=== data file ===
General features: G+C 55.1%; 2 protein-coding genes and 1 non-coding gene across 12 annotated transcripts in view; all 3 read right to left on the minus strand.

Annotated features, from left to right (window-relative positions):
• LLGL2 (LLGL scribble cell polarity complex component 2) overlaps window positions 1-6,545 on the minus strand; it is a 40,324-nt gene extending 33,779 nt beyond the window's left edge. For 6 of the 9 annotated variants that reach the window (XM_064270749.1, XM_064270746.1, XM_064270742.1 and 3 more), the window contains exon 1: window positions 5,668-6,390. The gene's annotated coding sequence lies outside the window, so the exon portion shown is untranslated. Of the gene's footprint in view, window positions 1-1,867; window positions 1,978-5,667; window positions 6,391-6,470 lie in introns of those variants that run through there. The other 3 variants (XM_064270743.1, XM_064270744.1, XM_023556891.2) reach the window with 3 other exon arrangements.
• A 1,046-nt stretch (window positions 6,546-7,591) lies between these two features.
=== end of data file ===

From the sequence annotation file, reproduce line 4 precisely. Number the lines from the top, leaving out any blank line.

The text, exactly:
• A 1,046-nt stretch (window positions 6,546-7,591) lies between these two features.